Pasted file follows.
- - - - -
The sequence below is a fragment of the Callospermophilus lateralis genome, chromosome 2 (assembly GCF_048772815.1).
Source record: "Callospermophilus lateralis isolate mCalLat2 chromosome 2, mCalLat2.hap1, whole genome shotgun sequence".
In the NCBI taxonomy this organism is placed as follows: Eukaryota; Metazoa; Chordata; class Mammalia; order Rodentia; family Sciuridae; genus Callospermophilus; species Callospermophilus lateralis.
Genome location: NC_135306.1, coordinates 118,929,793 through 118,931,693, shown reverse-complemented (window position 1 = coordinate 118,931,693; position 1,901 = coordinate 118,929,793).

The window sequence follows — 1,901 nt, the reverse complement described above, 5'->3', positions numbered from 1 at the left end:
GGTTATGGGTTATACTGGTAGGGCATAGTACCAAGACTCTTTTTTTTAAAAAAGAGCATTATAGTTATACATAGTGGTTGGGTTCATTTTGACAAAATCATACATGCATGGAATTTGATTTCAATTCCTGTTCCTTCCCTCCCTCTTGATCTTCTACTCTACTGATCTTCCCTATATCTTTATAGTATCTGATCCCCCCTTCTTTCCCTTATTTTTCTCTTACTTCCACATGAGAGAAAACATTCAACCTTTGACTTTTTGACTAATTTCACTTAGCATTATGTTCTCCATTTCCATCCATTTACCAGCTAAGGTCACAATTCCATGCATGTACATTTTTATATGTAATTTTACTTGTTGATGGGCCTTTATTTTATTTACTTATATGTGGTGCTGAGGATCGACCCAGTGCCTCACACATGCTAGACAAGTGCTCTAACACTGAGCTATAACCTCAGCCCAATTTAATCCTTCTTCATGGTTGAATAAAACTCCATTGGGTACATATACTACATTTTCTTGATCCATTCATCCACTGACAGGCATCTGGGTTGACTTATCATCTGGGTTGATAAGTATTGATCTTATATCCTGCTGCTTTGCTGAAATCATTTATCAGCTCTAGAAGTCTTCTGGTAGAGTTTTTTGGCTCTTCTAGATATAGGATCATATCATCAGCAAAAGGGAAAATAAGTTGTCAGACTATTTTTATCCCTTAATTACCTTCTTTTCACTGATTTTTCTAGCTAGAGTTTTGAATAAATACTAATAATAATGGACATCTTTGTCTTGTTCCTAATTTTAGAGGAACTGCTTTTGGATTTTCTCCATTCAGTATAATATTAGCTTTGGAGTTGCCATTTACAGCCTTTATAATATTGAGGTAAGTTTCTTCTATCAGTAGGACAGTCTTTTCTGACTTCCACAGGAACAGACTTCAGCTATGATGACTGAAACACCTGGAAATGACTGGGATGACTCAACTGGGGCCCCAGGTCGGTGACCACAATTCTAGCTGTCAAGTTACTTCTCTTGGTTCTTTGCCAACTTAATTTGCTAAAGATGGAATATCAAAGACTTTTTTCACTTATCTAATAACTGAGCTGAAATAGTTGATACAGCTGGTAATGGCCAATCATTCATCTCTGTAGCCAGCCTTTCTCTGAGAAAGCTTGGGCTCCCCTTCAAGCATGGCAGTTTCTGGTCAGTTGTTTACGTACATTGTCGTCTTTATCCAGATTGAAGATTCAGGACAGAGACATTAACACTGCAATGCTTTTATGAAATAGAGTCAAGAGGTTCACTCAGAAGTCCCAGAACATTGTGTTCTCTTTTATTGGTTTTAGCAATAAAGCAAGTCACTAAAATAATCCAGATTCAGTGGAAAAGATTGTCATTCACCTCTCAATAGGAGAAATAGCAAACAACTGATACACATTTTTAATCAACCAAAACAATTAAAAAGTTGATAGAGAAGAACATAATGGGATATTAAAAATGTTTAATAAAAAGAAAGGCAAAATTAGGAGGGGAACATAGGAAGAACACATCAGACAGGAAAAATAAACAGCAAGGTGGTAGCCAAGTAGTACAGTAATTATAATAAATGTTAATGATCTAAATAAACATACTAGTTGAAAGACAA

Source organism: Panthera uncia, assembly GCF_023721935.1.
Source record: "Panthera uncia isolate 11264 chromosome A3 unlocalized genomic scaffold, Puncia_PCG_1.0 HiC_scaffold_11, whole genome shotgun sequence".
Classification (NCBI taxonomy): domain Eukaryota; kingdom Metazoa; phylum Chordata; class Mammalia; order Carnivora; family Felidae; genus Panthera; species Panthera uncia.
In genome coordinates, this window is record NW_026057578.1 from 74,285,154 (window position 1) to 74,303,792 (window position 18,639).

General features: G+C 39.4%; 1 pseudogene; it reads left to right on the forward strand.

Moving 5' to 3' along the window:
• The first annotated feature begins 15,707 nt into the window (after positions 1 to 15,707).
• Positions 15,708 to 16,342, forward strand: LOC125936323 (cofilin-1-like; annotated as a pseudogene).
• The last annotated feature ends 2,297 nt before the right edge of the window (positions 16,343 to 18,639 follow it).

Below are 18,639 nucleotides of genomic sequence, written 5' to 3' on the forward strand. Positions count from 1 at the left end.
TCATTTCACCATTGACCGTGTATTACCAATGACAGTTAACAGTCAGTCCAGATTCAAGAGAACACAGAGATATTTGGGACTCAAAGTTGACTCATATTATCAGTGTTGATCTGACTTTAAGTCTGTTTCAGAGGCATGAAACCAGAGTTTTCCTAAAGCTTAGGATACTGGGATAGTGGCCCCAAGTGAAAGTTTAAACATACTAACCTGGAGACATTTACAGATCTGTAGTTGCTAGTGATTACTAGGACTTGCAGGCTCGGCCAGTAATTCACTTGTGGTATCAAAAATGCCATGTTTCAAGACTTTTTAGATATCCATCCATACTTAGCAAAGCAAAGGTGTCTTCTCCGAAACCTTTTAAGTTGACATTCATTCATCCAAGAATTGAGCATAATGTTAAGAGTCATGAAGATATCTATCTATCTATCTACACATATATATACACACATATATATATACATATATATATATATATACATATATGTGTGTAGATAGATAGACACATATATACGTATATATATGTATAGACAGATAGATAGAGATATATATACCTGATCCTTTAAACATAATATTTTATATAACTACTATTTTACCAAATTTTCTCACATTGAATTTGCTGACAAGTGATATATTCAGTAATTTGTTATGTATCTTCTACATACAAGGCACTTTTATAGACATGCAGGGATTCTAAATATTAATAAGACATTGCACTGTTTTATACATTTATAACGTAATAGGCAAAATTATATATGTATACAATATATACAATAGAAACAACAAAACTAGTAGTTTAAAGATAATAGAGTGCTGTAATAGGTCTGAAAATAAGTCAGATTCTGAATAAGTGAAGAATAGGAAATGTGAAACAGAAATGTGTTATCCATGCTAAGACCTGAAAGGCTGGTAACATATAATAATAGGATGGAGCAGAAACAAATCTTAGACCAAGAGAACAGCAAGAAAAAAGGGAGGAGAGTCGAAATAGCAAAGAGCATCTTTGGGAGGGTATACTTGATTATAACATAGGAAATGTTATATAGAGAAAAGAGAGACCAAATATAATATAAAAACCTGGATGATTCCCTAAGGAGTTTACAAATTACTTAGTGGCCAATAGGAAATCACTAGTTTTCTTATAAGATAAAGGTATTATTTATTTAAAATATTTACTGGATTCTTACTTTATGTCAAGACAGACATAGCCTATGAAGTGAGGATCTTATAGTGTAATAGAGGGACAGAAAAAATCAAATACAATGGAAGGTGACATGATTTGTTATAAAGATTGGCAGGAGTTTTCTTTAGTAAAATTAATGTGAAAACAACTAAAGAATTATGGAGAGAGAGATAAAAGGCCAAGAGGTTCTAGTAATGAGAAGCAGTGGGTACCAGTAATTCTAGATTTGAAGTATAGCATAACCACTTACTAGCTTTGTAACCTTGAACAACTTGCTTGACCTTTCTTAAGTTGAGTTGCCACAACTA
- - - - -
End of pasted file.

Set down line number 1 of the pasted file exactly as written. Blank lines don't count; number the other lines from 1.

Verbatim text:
The sequence below is a fragment of the Callospermophilus lateralis genome, chromosome 2 (assembly GCF_048772815.1).